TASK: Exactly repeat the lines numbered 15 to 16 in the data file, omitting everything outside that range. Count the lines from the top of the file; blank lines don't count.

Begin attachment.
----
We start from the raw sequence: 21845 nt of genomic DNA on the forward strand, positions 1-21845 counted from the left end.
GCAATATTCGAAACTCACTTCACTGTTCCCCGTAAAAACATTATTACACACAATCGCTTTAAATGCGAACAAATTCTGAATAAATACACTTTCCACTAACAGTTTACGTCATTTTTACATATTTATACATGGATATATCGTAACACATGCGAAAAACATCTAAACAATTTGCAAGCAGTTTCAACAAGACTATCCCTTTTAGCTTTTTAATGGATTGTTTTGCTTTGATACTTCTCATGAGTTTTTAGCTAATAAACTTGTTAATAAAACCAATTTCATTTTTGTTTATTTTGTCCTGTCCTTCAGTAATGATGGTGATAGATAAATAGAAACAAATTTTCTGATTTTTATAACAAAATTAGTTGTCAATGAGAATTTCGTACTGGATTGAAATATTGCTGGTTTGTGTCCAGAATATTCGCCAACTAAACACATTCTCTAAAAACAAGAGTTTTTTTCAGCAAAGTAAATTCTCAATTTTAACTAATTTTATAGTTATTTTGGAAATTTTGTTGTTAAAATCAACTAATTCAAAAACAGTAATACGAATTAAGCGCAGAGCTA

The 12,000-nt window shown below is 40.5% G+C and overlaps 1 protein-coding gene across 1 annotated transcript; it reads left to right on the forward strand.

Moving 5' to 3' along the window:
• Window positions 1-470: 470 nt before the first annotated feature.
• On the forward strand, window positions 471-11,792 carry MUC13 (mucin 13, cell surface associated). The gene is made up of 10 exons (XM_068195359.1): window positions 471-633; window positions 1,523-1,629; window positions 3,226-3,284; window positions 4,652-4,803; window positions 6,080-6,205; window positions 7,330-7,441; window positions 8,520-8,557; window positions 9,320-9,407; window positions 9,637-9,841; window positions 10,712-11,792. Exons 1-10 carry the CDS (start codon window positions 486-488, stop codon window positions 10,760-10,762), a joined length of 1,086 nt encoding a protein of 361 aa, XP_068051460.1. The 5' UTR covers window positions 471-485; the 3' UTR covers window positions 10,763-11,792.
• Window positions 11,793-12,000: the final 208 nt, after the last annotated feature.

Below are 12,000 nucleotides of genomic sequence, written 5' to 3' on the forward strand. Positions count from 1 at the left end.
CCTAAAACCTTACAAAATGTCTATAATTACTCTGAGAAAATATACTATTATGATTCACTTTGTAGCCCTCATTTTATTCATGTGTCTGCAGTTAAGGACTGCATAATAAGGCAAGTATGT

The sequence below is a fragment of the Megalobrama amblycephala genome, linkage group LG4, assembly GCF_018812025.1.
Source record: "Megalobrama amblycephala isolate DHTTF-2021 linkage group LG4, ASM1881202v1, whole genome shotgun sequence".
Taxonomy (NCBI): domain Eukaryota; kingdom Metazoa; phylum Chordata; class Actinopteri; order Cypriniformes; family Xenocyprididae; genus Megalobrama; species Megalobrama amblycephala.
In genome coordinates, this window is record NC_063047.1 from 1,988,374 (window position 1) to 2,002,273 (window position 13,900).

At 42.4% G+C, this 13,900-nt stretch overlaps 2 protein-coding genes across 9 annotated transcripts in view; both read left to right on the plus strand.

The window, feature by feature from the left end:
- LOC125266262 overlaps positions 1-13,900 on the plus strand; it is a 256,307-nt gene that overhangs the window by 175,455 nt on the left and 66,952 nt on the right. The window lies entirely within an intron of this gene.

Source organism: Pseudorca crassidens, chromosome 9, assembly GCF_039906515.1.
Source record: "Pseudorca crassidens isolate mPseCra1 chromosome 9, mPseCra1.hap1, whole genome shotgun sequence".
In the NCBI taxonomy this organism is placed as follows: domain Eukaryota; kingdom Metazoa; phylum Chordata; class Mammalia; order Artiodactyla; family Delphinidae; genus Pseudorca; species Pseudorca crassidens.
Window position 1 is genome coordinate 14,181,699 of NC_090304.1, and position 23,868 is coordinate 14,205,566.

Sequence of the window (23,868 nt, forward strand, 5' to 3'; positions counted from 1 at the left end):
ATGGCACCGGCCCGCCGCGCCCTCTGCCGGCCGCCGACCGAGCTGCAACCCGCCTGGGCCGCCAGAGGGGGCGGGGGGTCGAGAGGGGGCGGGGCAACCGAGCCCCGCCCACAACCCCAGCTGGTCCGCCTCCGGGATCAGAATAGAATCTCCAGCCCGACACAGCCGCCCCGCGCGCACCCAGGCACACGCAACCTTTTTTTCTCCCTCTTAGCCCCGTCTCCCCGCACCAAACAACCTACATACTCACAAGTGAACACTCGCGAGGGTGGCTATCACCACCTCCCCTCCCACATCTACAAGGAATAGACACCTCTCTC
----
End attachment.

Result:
The window, feature by feature from the left end:
- LOC125266262 overlaps positions 1-13,900 on the plus strand; it is a 256,307-nt gene that overhangs the window by 175,455 nt on the left and 66,952 nt on the right. The window lies entirely within an intron of this gene.